Free WC Drug Free Guide - Alabama


File Size: 230.0 kB
Pages: 26
File Format: PDF
State: Alabama
Category: Workers Compensation
Author: Tech Team
Word Count: 8,354 Words, 57,245 Characters
Page Size: Letter (8 1/2" x 11")
URL

http://dir.alabama.gov/docs/guides/wc_drugfree.pdf

Download WC Drug Free Guide ( 230.0 kB)


Preview WC Drug Free Guide
DRUG-FREE: WAY TO BE

IN ALABAMA
A Step-by-Step Guide To a Drug-Free Workplace

DEPARTMENT OF INDUSTRIAL RELATIONS ALICE MCKINNEY, DIRECTOR
May 1, 2000
WC 80

TABLE OF CONTENTS
TOUGH QUESTIONS . . . . . . . . . . . . . . . . . . . . . . . . . . . . . . . . . . . . . . . . . . . . . . . . . . . . . . . . . 3 TAKE -CHARGE ANSWERS . . . . . . . . . . . . . . . . . . . . . . . . . . . . . . . . . . . . . . . . . . . . . . . . . . . 4 THE BENEFITS OF GOING DRUG-FREE . . . . . . . . . . . . . . . . . . . . . . . . . . . . . . . . . . . . . . . . 7 SAMPLE SUBSTANCE USE POLICY . . . . . . . . . . . . . . . . . . . . . . . . . . . . . . . . . . . . . . . . . . . 10 SAMPLE POLICY STATEMENT . . . . . . . . . . . . . . . . . . . . . . . . . . . . . . . . . . . . . . . . . . . . . . . 18 SAMPLE PREEMPLOYMENT DRUG TESTING AGREEMENT . . . . . . . . . . . . . . . . . . . . . 21 SAMPLE REASONABLE SUSPICION REPORT FORM . . . . . . . . . . . . . . . . . . . . . . . . . . . . 22 SAMPLE CONSENT FOR RELEASE OF CONFIDENTIAL INFORMATION . . . . . . . . . . . 23 SAMPLE SUBSTANCE USE TESTING CONSENT FORM . . . . . . . . . . . . . . . . . . . . . . . . . . 24 BASIC INFORMATION ON THE LAW . . . . . . . . . . . . . . . . . . . . . . . . . . . . . . . . . . . . . . . . . 26 NATIONAL AND STATE RESOURCES . . . . . . . . . . . . . . . . . . . . . . . . . . . . . . . . . . . . . . . . . 28 SAMPLE APPLICATION . . . . . . . . . . . . . . . . . . . . . . . . . . . . . . . . . . . . . . . . . . . . . . . . . . . . . 30 DRUG-FREE WORKPLACE ACT . . . . . . . . . . . . . . . . . . . . . . . . . . . . . . . . ATTACHMENT A ADMINISTRATIVE RULES . . . . . . . . . . . . . . . . . . . . . . . . . . . . . . . . . . . . . ATTACHMENT B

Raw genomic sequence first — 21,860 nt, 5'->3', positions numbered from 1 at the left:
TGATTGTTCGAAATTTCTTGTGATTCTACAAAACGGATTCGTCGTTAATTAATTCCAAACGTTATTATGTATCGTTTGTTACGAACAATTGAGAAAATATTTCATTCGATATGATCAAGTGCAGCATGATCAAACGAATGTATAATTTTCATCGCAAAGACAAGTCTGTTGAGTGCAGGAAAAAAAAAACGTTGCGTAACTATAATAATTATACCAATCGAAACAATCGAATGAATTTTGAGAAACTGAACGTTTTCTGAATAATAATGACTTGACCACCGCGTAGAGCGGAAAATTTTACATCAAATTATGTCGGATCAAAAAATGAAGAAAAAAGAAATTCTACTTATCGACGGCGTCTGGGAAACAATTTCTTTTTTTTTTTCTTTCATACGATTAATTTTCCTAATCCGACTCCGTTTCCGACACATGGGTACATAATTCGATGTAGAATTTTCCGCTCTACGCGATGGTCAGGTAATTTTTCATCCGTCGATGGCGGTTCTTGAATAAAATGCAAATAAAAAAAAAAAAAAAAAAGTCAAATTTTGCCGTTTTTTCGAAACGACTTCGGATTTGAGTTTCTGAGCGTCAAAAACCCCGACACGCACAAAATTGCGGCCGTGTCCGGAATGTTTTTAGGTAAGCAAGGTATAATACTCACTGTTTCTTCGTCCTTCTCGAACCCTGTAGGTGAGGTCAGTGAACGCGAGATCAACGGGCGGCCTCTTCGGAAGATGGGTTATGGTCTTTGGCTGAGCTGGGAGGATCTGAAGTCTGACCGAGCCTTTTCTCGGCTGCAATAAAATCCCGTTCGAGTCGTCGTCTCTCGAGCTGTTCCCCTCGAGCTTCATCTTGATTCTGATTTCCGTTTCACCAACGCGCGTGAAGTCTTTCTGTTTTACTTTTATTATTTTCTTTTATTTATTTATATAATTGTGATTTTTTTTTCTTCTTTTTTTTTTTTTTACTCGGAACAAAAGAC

DISCLAIMER